Tuesday 28, 2015
A LOOK INTO YOGA GIRL’S WORLD
Rachel Brathen — you might know her better as Yoga Girl — is officially living the dream: After leaving her native Sweden after high school to follow her palm-tree ambitions in Central America, she began to showcase her yoga practice on social media — particularly on Instagram, where she shares photos of her beach lifestyle, mainly on the island of Aruba, with her 1.5 million followers. We spoke with her about the secret behind her success, her plans for the future and the yoga pose that totally kicked her butt.
B: How did you first get into yoga?
R: I was 17 or 18 years old when I started meditating and from there I was introduced to the physical practice. I had a lot of back pain growing up — I had scoliosis and was in two severe car accidents. Then someone told me that yoga could help my back pain.
B: You don’t necessarily think of Sweden and yoga together.
R: I took my first class ever in Thailand while on a vacation with my family. Then straight out of high school, I moved to Costa Rica and spent three years in a town called Dominical — that’s when I really got into it and started to practice properly.
B: But you ended up in another Caribbean destination — Aruba.
R: Aruba is kind of a mix between Sweden and Costa Rica. The infrastructure is more solid, people have universal health care, salaries are good — it’s more of a structured version of the jungle.
B: What was the first pose you really mastered?
R: I’ve been practicing for almost eight years now, but I had a really hard time with even really basic poses. Now, my practice is pretty advanced — that’s a lot of what I share on social media, which allows people to assume that this was always easy for me. But that’s part of the reason why I wrote my book — I wanted people to know that it was a long struggle. One of the hardest poses was triangle pose, which is really basic — it’s taught in beginner classes. I had so much back pain that moving into that type of twist was really hard. Of course, after that, I mastered a lot of advanced poses — but triangle pose always stuck with me as this mountain that I climbed.
B: Was there one moment when you realized you could really connect with an audience?
R: I realized pretty quickly that especially in the social media world, there’s a realness lacking online. Looking at social media feeds is like watching a highlight reel of that person’s amazing life. No one really ever shares the regular stuff — the boring things or the hard things or the insecurities, the pain, the sadness. I realized the more authentic I can be, the more people I would resonate with. It’s a combination of that and allowing yourself to be really human and raw while also being able to inspire. Of course, living in a Caribbean island really helps, and living a healthy lifestyle is inspiring. But there’s a difference between inspiring and inspiring jealousy. I try to find a balance.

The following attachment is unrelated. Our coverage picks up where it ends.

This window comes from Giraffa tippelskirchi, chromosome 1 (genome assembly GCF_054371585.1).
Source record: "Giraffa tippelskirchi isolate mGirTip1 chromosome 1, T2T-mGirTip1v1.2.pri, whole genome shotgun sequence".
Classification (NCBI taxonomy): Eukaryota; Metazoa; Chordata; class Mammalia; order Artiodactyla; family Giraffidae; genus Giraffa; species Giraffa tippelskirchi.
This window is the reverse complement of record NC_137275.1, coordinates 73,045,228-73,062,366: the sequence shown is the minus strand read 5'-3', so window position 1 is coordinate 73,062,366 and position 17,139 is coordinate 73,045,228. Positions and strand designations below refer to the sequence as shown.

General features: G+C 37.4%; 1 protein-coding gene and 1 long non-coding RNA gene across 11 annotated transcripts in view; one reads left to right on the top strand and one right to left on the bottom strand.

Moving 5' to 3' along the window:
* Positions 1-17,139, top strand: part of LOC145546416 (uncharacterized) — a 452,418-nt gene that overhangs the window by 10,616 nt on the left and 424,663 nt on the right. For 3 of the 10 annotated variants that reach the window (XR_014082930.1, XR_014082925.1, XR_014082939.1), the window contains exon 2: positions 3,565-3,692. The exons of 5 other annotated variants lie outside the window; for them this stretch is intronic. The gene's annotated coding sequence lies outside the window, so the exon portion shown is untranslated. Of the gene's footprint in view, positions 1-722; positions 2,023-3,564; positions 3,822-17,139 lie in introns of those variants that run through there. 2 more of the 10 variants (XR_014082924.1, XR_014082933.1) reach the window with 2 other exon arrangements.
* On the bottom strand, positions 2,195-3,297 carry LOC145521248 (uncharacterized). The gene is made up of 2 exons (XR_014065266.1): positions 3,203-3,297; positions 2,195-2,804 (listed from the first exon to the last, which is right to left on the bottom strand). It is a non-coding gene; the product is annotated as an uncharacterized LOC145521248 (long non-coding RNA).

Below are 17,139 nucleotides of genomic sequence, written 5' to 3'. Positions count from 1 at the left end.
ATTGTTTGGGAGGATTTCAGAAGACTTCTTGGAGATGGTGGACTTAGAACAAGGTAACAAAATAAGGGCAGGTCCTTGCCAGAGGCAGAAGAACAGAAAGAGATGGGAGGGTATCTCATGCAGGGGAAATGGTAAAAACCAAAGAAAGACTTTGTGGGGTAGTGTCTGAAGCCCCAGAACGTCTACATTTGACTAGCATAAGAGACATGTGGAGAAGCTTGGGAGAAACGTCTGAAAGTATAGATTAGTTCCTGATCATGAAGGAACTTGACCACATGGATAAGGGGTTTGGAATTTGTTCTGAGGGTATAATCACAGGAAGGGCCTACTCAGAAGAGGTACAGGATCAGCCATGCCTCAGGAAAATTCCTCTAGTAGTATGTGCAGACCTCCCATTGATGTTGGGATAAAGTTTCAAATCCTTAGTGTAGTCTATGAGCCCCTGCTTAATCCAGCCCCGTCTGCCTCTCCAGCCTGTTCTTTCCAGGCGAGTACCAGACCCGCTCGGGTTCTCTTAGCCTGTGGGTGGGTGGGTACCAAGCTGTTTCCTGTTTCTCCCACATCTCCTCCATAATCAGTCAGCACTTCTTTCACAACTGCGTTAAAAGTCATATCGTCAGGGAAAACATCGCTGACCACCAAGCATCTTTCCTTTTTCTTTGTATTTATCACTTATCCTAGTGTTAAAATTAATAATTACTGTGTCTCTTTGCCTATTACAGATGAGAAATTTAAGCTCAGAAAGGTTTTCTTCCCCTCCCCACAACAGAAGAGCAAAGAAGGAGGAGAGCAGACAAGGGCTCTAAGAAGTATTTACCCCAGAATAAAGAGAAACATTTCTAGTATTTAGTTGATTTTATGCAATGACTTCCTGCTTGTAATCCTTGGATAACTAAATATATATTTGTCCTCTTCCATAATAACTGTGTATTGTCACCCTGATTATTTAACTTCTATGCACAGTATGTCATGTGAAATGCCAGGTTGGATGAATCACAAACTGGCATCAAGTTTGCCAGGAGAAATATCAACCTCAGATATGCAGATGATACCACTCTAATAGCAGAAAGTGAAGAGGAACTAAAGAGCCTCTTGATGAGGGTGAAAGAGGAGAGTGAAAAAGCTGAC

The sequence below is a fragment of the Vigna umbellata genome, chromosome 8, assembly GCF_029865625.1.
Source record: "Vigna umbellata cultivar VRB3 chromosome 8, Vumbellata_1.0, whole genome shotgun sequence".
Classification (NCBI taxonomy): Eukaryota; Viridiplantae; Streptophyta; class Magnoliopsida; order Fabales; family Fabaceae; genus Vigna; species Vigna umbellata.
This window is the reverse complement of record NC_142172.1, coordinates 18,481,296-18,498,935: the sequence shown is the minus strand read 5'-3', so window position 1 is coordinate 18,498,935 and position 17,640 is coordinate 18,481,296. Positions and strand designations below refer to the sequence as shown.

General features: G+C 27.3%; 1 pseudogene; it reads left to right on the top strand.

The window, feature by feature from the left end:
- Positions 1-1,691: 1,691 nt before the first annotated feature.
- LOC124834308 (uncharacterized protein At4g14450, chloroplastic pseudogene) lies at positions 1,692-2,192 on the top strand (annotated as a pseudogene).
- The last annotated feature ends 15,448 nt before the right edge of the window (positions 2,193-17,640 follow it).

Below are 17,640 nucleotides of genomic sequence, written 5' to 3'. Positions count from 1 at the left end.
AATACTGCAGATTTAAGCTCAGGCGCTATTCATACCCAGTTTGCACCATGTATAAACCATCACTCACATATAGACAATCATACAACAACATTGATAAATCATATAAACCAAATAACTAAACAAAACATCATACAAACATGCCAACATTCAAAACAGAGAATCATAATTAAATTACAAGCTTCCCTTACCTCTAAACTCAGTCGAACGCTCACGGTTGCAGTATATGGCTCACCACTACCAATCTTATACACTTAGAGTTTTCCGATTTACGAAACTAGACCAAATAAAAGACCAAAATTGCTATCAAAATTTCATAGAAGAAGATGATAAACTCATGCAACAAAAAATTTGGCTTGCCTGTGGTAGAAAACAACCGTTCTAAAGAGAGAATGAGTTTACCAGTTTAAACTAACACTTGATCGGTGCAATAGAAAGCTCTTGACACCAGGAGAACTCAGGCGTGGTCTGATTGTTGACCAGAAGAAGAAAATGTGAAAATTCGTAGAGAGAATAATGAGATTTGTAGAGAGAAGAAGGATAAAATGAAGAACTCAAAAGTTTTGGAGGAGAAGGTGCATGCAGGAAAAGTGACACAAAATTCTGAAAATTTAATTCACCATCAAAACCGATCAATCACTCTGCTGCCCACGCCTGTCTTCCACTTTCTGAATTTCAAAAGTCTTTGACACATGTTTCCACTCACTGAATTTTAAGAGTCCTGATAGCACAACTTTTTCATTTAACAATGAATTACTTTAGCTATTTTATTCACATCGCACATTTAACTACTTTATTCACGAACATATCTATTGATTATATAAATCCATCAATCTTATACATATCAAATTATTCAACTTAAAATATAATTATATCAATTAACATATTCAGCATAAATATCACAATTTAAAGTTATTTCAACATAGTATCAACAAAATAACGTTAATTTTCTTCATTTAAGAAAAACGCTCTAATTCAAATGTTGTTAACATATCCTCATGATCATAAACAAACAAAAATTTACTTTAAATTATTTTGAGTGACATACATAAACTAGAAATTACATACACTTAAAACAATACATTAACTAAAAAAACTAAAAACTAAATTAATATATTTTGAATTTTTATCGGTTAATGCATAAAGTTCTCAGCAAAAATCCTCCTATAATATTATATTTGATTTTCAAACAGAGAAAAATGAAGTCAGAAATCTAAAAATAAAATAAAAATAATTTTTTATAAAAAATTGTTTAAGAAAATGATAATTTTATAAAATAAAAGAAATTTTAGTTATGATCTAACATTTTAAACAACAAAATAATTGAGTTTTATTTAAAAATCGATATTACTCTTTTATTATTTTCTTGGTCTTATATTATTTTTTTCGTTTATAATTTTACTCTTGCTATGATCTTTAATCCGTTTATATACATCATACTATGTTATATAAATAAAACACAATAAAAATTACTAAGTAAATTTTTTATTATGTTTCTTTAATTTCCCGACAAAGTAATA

B: How do you see your work evolving in the long term?
R: I definitely want to do more social awareness and better things for the world. I’m part of two new projects launching in October. I just founded a non-profit organization that focuses on social missions — so instead of doing yoga retreats, we’re doing social mission trips. I really want to use this huge platform I have to create actual, positive change. Not just individual change — eating healthier that day or accepting ourselves the way we are — but allowing that to spread to the community and allowing that power to harness real change. It’s actually not so difficult — we have a small animal rescue foundation here in Aruba, and it’s getting huge momentum in just a couple of months. People want to do good things. It doesn’t have to be about fitness or thigh gaps.
B: We’re intrigued by the social mission programs. How can one contribute or participate in this social awareness?
R: We haven’t launched yet but we have an Instagram called 109World. It’s growing super-fast ! We’re launching October 9th.
B: What can you tell those who want to pursue a beach lifestyle but are hesitant?
R: People think it’s a huge deal to pick up and move to live in the tropics. It seems daunting — but it’s really not. We always tend to make things scarier in our minds than what they actually are. If you have a dream, you have to try it — try new things! If you have a dream of living a different lifestyle, you have to give it a try. Worst case scenario, you’ll still be fine, and you can always go back to what it was. It’s better than remaining in a place where you are not OK or cared for. I always tell people when they ask to go for it! It’s usually not about money. It’s not about having everything figured out before you go — it’s more about doing what you feel is right.